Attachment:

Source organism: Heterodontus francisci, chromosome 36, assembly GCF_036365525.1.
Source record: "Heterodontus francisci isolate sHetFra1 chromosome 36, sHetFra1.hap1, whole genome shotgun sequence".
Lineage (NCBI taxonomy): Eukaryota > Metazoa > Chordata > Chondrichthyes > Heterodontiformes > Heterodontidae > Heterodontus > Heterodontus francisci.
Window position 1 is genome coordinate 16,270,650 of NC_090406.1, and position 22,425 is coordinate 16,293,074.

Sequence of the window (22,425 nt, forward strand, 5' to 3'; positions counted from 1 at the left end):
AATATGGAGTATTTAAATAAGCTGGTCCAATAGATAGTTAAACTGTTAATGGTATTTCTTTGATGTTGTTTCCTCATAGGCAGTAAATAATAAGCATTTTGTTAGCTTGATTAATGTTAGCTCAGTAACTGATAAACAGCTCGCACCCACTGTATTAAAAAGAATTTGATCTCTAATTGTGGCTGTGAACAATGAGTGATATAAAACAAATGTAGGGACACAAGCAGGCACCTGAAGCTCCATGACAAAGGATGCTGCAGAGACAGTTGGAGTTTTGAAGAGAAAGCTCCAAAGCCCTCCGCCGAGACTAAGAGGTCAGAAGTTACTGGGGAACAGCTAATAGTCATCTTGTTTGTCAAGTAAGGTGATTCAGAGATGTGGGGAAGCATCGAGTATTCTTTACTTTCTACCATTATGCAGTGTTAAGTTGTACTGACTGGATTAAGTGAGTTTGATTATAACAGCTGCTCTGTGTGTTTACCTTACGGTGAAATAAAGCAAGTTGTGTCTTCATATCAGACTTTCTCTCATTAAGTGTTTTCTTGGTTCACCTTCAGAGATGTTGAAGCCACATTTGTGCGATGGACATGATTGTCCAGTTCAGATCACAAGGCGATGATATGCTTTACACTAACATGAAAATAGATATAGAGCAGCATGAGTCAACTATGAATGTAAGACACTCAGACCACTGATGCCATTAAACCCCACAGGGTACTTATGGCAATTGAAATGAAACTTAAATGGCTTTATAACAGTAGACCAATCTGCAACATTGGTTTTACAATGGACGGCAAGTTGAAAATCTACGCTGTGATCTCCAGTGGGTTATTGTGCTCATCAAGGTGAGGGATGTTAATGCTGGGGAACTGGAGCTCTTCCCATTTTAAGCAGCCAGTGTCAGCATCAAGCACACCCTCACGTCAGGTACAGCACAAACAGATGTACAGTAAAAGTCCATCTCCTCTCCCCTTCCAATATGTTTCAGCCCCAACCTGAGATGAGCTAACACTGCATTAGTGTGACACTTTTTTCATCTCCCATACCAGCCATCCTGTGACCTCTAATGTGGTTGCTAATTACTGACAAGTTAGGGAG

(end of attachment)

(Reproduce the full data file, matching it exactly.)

Source organism: Heterodontus francisci, chromosome 36, assembly GCF_036365525.1.
Source record: "Heterodontus francisci isolate sHetFra1 chromosome 36, sHetFra1.hap1, whole genome shotgun sequence".
Lineage (NCBI taxonomy): Eukaryota > Metazoa > Chordata > Chondrichthyes > Heterodontiformes > Heterodontidae > Heterodontus > Heterodontus francisci.
Window position 1 is genome coordinate 16,270,650 of NC_090406.1, and position 22,425 is coordinate 16,293,074.

Sequence of the window (22,425 nt, forward strand, 5' to 3'; positions counted from 1 at the left end):
AATATGGAGTATTTAAATAAGCTGGTCCAATAGATAGTTAAACTGTTAATGGTATTTCTTTGATGTTGTTTCCTCATAGGCAGTAAATAATAAGCATTTTGTTAGCTTGATTAATGTTAGCTCAGTAACTGATAAACAGCTCGCACCCACTGTATTAAAAAGAATTTGATCTCTAATTGTGGCTGTGAACAATGAGTGATATAAAACAAATGTAGGGACACAAGCAGGCACCTGAAGCTCCATGACAAAGGATGCTGCAGAGACAGTTGGAGTTTTGAAGAGAAAGCTCCAAAGCCCTCCGCCGAGACTAAGAGGTCAGAAGTTACTGGGGAACAGCTAATAGTCATCTTGTTTGTCAAGTAAGGTGATTCAGAGATGTGGGGAAGCATCGAGTATTCTTTACTTTCTACCATTATGCAGTGTTAAGTTGTACTGACTGGATTAAGTGAGTTTGATTATAACAGCTGCTCTGTGTGTTTACCTTACGGTGAAATAAAGCAAGTTGTGTCTTCATATCAGACTTTCTCTCATTAAGTGTTTTCTTGGTTCACCTTCAGAGATGTTGAAGCCACATTTGTGCGATGGACATGATTGTCCAGTTCAGATCACAAGGCGATGATATGCTTTACACTAACATGAAAATAGATATAGAGCAGCATGAGTCAACTATGAATGTAAGACACTCAGACCACTGATGCCATTAAACCCCACAGGGTACTTATGGCAATTGAAATGAAACTTAAATGGCTTTATAACAGTAGACCAATCTGCAACATTGGTTTTACAATGGACGGCAAGTTGAAAATCTACGCTGTGATCTCCAGTGGGTTATTGTGCTCATCAAGGTGAGGGATGTTAATGCTGGGGAACTGGAGCTCTTCCCATTTTAAGCAGCCAGTGTCAGCATCAAGCACACCCTCACGTCAGGTACAGCACAAACAGATGTACAGTAAAAGTCCATCTCCTCTCCCCTTCCAATATGTTTCAGCCCCAACCTGAGATGAGCTAACACTGCATTAGTGTGACACTTTTTTCATCTCCCATACCAGCCATCCTGTGACCTCTAATGTGGTTGCTAATTACTGACAAGTTAGGGAG